Hundreds of thousands of Microsoft Exchange servers vulnerable to “ProxyShell” attackers as scans continue.
UPDATED August 13, 2021 with fresh Shodan figures
A week after security researcher Orange Tsai demonstrated a new threat vector against Microsoft Exchange servers in a Blackhat USA 2021 talk, over 200,000 servers globally are still unpatched against one of key trio of bugs that can be chained to give a remote, unauthenticated attacker the ability to take over as Exchange administrator — an attack dubbed ProxyShell. Attackers are now actively attacking vulnerable boxes.
That’s according to a Shodan scan, which comes after Tsai detailed the complex but powerful attack, illustrated in this comprehensive blog post published August 6. (Their presentation slides on ProxyShell are here [pdf]. The finding tops a torrid first half for Exchange users, with abuse of the earlier ProxyLogon attacks among the key causes of incident response callouts this year, according to a recent Cisco Talos report.
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Threat actors meanwhile are actively scanning for the Microsoft Exchange ProxyShell vulnerabilities after Tsai’s Blackhat talk revealed exploit details. Commodity style attacks are likely to follow in short order and, as security researcher Kevin Beaumont flagged on Friday 13 August, antivirus products are typically not yet picking up the webshells attackers are dropping.
The US, Germany, and the UK are most exposed, Shodan says.
(On the offensive side, security researchers PeterJson and Jang have successfully replicated exploiting the trio of bugs to get RCE in a public post here. For Blue Teams, security researcher Florian Roth meanwhile has provided a YARA rule to detect ProxyShell exploitation in log files that is available here. Patches are available… )
Tsai was among those who reported the so-called ProxyLogon bugs to Microsoft earlier this year, dubbing it “the most severe and impactful vulnerability in the Exchange history ever” in their August write-up.
Multiple threat actors ranging from financially motivated cybercriminals to state-sponsored groups went on to exploit ProxyLogon, Redmond said in March — with the smorgasbord of exposed servers such a compelling target that more advanced attackers acted to remove rival black hats from the systems, and used multiple persistence points to maintain access.
See also: Hackers are using the Slack API, queued print jobs for C2.
The ProxyLogon bugs (CVE-2021-26855, CVE-2021-26857, CVE-2021-26858, and CVE-2021-27065) as reported in January were widely exploited in the wild. But looking at the on-premises mail server’s architecture, Tsai said they found “at least” eight vulnerabilities that can be chained into three distinct attacks.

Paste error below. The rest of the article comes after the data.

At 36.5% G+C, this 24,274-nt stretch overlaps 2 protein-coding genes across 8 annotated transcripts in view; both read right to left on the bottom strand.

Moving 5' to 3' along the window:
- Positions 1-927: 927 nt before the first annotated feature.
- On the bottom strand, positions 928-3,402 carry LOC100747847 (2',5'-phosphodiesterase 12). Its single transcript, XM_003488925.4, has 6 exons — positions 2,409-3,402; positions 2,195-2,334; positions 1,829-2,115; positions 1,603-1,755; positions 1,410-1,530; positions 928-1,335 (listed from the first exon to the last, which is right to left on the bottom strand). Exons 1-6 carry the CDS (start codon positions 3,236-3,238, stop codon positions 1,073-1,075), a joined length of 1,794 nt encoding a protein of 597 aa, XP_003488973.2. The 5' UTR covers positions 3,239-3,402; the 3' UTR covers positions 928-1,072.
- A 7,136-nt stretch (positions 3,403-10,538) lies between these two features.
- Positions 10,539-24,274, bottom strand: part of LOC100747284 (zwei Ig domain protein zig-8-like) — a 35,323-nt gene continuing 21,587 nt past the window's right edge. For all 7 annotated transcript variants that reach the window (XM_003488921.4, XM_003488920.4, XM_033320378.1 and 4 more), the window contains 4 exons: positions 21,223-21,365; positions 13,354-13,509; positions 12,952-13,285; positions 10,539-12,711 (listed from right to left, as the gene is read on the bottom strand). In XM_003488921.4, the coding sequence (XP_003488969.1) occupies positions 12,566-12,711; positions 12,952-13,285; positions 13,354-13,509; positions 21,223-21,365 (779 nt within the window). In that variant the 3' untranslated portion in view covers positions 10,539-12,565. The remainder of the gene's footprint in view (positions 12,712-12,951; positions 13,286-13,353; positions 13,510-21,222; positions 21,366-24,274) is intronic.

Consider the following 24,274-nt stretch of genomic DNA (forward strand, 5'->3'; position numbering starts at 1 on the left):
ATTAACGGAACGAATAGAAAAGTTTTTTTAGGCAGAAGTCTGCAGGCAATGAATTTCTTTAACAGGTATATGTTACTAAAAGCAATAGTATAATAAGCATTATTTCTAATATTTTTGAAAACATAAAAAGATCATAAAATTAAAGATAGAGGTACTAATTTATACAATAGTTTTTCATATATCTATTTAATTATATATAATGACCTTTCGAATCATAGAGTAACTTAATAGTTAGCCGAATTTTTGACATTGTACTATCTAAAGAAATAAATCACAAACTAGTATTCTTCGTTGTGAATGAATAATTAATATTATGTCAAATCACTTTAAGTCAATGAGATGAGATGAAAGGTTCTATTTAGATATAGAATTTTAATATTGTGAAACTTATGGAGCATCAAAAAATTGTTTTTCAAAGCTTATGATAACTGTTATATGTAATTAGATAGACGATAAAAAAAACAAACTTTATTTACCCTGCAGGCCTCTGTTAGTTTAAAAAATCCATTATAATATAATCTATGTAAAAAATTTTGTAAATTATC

These comprise ProxyLogon; ProxyOracle (which lets an attacker recover any Exchange user’s password in plaintext format); and now ProxyShell — which comprises three chained bugs: CVE-2021-34473; CVE-2021-34523; and CVE-2021-31207 to get RCE. Just under 2,000 UK organisations are vulnerable, a Shodan search suggests.
|Report Time||Name||CVE||Patch Time||CAS||Reported By|
|Jan 05, 2021||ProxyLogon||CVE-2021-26855||Mar 02, 2021||Yes||Orange Tsai, Volexity and MSTIC|
|Jan 05, 2021||ProxyLogon||CVE-2021-27065||Mar 02, 2021||–||Orange Tsai, Volexity and MSTIC|
|Jan 17, 2021||ProxyOracle||CVE-2021-31196||Jul 13, 2021||Yes||Orange Tsai|
|Jan 17, 2021||ProxyOracle||CVE-2021-31195||May 11, 2021||–||Orange Tsai|
|Apr 02, 2021||ProxyShell||CVE-2021-34473||Apr 13, 2021||Yes||Orange Tsai working with ZDI|
|Apr 02, 2021||ProxyShell||CVE-2021-34523||Apr 13, 2021||Yes||Orange Tsai working with ZDI|
|Apr 02, 2021||ProxyShell||CVE-2021-31207||May 11, 2021||–||Orange Tsai working with ZDI|
|Jun 02, 2021||–||–||–||Yes||Orange Tsai|
|Jun 02, 2021||–||CVE-2021-33768||Jul 13, 2021||–||Orange Tsai and Dlive|
What is ProxyShell?
The three ProxyShell bugs are exploited remotely through Microsoft Exchange’s Client Access Service (which Tsai describes as “a well-written HTTP Proxy”) running on port 443 in IIS. Microsoft actually patched this CAS frontend in issue in its April 2021 cumulative update, stripping out the “pre-auth” element of the attack, but many users have not updated their servers. The three-step attack is summarised by Tsai simply as:
1: “Deliver [an] encoded WebShell payload by SMTP
2. Launch the native PowerShell and intercept the WinRM protocol
• Rewrite the /PowerShell/ to /Autodiscover/ to trigger [a] Path Confusion bug
• Add query string X-Rps-CAT with corresponding Exchange Admin Access Token
3. Execute commands inside the established PowerShell session
• New-ManagementRoleAssignment to grant ourself Mailbox Import Export Role
• New-MailboxExportRequest to write ASPX file into the local UNC path
4. Enjoy the shell”
(A detailed look at this process and the nature of the vulns is here).
Users, as ever, should endeavour to keep their software updated.
As the NCSC notes, “patching remains the single most important thing you can do to secure your technology“. The issue remains, of course, that a failed patch roll-out (not uncommon, as many will attest) is painful for small companies and as the NCSC notes, “for large organisations, it can cause as much impact as a cyber attack, stop thousands of people from working, and require massive resources to fix.”
Per NCSC guidance, IT folks who have the time and resource can work to:
- Reduce ways to exploit attacks through architecture and configuration
- Manage your assets well
- Improve operational risk management
- Back up business-critical data
- Have a security monitoring capability
- Create and practise incident response/business continuity plans